I said no more for the next few nights, but circumstances bring me back here again. It is for a friend, I reason to myself as I make my way to the bar, and I even tell myself that perhaps I can choose the “organic tea” option. It would make me feel good, I believe. And anyway, I don’t really feel like guzzling beers tonight.

But I get there and my mate already has a pint of Guinness before him. With thick midnight black liquid standing still and alluring in the shapely glass, it looks absolutely delicious. I sigh to myself and look at the menu. The bottles are cheap. Cheaper than a silly $9 organic tea, even. Fine. Just one.

But the bottle goes down fast as we immerse in conversation, and there’s no way we are leaving so soon so I decide to get another. A few bottles later, I tell myself I am done, but my mate says, “Last one for the road? I can’t finish mine – just help me out man.” I justify that I’m helping him out. I’m ignoring the fact that I’ve got no problems with going beyond the regular limit that even my friend can detect for himself. In the game of self-control, I am losing.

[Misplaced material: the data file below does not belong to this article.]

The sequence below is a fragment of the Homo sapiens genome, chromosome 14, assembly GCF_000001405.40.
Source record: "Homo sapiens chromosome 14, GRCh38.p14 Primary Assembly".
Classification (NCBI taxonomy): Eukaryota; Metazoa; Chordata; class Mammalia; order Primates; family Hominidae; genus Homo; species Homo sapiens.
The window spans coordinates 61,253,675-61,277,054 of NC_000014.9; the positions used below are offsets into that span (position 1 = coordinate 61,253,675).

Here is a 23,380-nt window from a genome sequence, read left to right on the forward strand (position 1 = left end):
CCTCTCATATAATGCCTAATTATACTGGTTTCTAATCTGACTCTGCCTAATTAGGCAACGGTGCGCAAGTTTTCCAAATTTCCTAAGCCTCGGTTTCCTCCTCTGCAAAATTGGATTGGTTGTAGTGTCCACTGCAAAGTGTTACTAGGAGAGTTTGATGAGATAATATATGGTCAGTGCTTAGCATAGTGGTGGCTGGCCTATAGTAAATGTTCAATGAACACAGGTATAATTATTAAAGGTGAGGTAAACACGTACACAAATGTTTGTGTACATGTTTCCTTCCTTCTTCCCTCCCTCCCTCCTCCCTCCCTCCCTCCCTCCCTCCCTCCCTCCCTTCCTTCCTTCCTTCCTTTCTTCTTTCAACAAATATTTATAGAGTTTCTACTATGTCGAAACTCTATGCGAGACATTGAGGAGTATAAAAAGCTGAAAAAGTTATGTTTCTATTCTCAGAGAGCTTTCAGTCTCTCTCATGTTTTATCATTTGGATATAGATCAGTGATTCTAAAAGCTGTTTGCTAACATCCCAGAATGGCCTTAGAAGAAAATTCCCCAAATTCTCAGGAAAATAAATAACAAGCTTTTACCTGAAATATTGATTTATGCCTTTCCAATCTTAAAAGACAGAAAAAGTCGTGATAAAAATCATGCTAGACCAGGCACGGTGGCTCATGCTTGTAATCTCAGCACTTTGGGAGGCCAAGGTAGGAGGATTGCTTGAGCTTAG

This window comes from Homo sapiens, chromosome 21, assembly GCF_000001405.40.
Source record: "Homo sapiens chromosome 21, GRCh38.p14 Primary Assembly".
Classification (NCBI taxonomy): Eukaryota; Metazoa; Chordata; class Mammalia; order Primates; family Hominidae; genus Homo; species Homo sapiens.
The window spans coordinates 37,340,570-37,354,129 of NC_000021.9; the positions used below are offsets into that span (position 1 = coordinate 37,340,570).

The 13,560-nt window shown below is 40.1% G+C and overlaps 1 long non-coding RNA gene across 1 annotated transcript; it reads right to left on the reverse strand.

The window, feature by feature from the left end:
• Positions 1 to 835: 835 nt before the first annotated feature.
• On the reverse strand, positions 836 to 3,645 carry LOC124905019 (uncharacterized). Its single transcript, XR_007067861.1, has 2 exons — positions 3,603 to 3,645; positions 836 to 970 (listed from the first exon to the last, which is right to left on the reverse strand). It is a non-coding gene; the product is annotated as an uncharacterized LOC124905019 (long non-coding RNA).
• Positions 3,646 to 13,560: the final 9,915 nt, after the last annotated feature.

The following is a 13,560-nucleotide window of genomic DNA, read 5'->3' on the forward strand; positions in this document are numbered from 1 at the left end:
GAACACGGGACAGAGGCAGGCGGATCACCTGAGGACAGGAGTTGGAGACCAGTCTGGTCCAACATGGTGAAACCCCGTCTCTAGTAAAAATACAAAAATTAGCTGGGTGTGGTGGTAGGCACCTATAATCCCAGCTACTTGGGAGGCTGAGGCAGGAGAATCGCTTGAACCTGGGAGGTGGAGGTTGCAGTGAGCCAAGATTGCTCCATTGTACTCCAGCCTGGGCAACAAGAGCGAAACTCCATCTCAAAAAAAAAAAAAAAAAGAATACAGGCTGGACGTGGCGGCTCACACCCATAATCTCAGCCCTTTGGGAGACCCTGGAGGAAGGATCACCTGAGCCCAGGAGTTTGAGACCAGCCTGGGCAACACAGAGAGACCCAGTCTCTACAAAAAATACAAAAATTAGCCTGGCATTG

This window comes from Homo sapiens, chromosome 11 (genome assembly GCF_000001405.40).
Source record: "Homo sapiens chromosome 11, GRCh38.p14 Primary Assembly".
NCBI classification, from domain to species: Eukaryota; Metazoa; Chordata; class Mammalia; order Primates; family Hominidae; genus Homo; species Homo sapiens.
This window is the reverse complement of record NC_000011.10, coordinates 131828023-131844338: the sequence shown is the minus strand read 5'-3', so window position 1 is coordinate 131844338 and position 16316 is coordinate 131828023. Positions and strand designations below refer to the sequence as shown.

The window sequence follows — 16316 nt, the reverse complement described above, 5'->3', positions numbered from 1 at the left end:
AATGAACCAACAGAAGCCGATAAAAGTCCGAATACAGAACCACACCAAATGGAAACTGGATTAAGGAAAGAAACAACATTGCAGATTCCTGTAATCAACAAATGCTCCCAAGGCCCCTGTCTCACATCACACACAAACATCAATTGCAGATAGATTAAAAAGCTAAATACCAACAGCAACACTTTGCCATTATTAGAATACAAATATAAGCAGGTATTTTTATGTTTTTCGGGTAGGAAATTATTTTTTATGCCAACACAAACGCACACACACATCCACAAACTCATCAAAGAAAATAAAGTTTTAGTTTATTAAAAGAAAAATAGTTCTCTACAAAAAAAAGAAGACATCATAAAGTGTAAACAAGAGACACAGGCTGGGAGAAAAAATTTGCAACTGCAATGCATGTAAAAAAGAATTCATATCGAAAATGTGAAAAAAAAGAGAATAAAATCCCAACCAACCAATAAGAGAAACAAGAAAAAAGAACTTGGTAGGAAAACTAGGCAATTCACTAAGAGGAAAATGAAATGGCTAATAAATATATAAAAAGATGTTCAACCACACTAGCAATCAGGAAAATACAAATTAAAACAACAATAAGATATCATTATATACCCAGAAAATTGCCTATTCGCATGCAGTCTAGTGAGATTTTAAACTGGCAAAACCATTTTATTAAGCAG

I stumble home an hour later, and my brain is still determined to get down to writing a chapter of that paper that I had set out to do. But my vision is too woozy and I can’t focus. Instead, I strip down to my undies and lie on my bed, letting consciousness drain out of my tired, drunk body. My last thoughts are, “Well, I’d be damned. This is the same thing I did last night.”

I wake up in the morning to pure, unadulterated shame. I had promised for one night of zero alcohol, and again, I have failed myself. And once more, the work that I had been determined to complete is left untouched.

“No, no shame,” I resolve to my own reflection after brushing my teeth, “I will not drink today.”

It would be the five hundred and third morning in a row I’d make that promise.

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